If I were Tory leader and other matters

Goldsmith, the Greens, Miss World, Water Wars plus if one was given the opportunity to rule...

What do you think of Miss World? Is it a bit of a joke? A relic from the sexist past? Or something that enforces a negative stereotype of women? With contestants due to don their bikinis in China this weekend we asked Bea Campbell and Ruth Lea to debate Miss World. Have a read and then why not add your thoughts?

This week we've also had an article on British citizenship. Lord Goldsmith has been asked by Gordon Brown to conduct a review of the issue which will report next March. Writing exclusively for newstatesman.com the ex-attorney general argued diversity needs to combine with a shared sense of belonging.

The Green Party's Caroline Lucas meanwhile hailed a UN report and issued a warning that when it comes to climate change we've got just 10 years.

Professor Liz Kelly revealed some horrific truths about the postcode lottery women face when they seek support in the wake of rape or domestic violence.

Have a look at her article to find the link to the Map of the Gaps.

And Fred Pearce, in association with the World Development Movement (WDM), provided us with a fascinating article on the danger posed to humanity by Water Wars.

Incidentally, look out next week as we work with the WDM to bring you coverage of the Bali conference.

And don't forget Martin Bright's blog for regular updates about the Labour donor crisis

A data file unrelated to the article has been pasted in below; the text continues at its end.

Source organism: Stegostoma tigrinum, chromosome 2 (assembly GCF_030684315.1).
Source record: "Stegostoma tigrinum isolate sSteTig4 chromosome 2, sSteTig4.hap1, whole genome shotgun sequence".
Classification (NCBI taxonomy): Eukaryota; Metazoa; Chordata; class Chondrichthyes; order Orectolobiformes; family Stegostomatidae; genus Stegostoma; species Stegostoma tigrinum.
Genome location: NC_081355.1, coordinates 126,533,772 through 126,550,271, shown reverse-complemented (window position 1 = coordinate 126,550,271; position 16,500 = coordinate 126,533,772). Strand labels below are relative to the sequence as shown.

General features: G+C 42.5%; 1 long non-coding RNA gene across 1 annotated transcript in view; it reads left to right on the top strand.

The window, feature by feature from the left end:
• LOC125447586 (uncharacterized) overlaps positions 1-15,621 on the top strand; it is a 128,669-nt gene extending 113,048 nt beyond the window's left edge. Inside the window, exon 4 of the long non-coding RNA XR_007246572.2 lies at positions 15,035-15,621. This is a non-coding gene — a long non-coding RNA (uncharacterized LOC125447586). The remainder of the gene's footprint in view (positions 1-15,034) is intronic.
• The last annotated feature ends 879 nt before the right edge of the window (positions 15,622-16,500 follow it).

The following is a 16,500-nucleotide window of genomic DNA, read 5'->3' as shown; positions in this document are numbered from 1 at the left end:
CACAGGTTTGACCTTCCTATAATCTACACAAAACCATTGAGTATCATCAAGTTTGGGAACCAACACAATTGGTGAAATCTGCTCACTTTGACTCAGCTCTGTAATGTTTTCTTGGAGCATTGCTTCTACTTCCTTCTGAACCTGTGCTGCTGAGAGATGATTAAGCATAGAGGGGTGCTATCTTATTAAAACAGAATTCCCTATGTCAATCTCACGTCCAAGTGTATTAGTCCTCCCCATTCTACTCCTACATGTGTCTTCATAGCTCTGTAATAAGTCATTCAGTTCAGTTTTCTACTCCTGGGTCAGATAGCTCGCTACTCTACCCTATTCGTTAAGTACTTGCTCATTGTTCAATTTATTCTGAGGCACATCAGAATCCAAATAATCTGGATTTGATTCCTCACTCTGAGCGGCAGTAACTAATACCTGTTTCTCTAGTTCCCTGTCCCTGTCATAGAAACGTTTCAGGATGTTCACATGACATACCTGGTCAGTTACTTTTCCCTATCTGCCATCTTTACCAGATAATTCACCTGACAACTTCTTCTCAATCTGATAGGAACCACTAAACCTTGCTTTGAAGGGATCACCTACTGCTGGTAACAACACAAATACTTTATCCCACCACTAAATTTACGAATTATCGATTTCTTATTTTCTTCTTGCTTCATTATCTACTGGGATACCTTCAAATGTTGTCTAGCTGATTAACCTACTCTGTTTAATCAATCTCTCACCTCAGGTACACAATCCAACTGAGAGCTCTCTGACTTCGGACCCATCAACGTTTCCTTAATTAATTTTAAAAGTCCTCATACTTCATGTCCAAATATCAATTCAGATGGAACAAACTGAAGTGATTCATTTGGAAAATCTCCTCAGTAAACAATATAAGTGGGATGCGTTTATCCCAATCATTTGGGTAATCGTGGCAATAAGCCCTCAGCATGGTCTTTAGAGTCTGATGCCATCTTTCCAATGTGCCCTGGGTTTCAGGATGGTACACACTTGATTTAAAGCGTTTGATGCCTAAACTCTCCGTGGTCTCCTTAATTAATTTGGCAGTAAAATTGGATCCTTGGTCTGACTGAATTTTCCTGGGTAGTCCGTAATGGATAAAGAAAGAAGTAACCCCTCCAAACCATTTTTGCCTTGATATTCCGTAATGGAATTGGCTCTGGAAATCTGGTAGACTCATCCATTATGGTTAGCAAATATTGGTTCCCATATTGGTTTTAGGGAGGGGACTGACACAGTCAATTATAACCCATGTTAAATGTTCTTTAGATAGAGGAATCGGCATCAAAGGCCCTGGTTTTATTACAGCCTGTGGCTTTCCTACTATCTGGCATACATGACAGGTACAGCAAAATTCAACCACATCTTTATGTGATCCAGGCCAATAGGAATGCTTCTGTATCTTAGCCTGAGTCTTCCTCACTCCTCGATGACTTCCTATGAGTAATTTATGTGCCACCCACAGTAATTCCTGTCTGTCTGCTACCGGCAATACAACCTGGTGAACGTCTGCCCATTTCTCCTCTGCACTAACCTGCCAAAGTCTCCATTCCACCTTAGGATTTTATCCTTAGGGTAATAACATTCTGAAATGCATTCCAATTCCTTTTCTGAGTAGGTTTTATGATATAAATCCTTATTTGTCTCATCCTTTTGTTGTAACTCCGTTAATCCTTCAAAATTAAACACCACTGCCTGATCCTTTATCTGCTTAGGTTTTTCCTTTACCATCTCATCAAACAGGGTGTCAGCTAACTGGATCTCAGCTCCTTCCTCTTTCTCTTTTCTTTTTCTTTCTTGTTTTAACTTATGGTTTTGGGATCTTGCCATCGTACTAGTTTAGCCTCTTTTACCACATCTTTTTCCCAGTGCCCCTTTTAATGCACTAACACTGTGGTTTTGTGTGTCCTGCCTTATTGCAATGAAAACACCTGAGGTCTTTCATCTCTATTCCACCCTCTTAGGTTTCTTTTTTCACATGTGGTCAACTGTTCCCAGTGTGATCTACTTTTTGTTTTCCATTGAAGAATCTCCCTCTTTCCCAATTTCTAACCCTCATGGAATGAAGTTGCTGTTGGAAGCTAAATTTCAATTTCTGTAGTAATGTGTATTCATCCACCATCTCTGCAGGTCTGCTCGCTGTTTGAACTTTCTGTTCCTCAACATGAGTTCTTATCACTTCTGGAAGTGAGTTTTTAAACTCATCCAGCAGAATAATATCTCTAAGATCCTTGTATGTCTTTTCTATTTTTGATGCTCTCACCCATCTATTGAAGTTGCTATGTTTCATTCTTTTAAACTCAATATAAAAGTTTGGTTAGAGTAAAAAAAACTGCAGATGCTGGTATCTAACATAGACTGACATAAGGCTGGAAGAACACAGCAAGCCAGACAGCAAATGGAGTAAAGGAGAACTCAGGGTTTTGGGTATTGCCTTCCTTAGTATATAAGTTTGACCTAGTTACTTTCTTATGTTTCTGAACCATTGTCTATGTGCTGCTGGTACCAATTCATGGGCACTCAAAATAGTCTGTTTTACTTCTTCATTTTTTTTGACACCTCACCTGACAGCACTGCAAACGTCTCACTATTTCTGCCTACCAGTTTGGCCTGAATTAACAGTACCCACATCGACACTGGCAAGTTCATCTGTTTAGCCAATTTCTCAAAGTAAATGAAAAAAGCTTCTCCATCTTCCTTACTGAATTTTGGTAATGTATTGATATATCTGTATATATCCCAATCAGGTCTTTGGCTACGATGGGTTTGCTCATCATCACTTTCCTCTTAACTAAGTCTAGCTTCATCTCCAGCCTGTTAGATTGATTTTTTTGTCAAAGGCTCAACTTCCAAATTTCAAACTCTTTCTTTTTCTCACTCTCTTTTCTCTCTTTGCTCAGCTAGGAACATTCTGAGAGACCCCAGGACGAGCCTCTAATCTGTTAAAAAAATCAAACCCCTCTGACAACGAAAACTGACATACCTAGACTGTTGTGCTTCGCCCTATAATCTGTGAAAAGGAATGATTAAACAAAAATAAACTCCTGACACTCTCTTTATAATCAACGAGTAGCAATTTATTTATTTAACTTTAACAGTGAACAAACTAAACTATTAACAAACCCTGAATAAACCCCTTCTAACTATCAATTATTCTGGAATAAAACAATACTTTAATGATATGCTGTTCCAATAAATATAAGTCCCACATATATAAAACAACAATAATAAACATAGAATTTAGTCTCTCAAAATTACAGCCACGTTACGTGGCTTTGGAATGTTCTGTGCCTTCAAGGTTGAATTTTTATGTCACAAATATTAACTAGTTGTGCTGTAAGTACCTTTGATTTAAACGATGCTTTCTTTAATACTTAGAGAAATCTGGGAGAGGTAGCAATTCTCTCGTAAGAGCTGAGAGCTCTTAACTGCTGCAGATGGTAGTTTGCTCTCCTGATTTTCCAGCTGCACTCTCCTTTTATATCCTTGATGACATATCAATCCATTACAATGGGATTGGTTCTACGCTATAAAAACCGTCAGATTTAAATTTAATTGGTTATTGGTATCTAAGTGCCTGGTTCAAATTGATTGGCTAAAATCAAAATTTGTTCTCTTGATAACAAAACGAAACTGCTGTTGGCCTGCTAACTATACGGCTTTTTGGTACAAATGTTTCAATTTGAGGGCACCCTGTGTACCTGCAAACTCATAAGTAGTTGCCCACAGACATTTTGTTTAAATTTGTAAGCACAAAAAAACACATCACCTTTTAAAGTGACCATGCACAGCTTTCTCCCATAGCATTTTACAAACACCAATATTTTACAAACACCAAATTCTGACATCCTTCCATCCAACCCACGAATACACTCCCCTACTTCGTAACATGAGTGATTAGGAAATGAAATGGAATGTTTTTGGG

Now turning to other matters...

The other day my wife woke and told me she'd dreamt I'd just been elected Tory leader and, I can't lie, it got me thinking...

Like my predecessors, I would take election as a given - the Conservatives are, after all, the natural party of government and it is a right, not a privilege, to serve.

I'd re-open all the mines just to shut them down again, destroying whole communities then abandoning them to their fate. There's nothing like a little adversity to bring out the spirit of the Blitz.

The nation could indulge in an expensive but unnecessary round of arms buying bolstering our existing reputation as a great country: Falklands + Gibraltar = an empire, as I always say.

Incentives would be put back into some workplaces - I'm particularly thinking of the Square Mile - including the legalisation of tax evasion for those earning more than £120,000 a year - they work hard, so why should the state steal from them?

I'd ban Ken Livingstone, again.

When things begin to pear-shaped with the economy, as they surely will, I'd embark on a round of tax cuts the country can ill afford.

Obviously interest rates would be ratchetted up to 15% in a bid to tackle the aforementioned the effects of my reckless tax cuts and to punish people who have bought property with a mortgage rather than inherited it. Here there would be the additional benefit of rewarding savers or 'legatees'.

Introduce systemic unemployment of no less than 3 million helping to drive down the wages of the wider workforce. All the evidence I'm prepared to listen to suggests poverty pay drives up productivity.

Privatise social services, abolish the NHS, increase illiteracy and ban Scottish and Welsh MPs from voting. At all.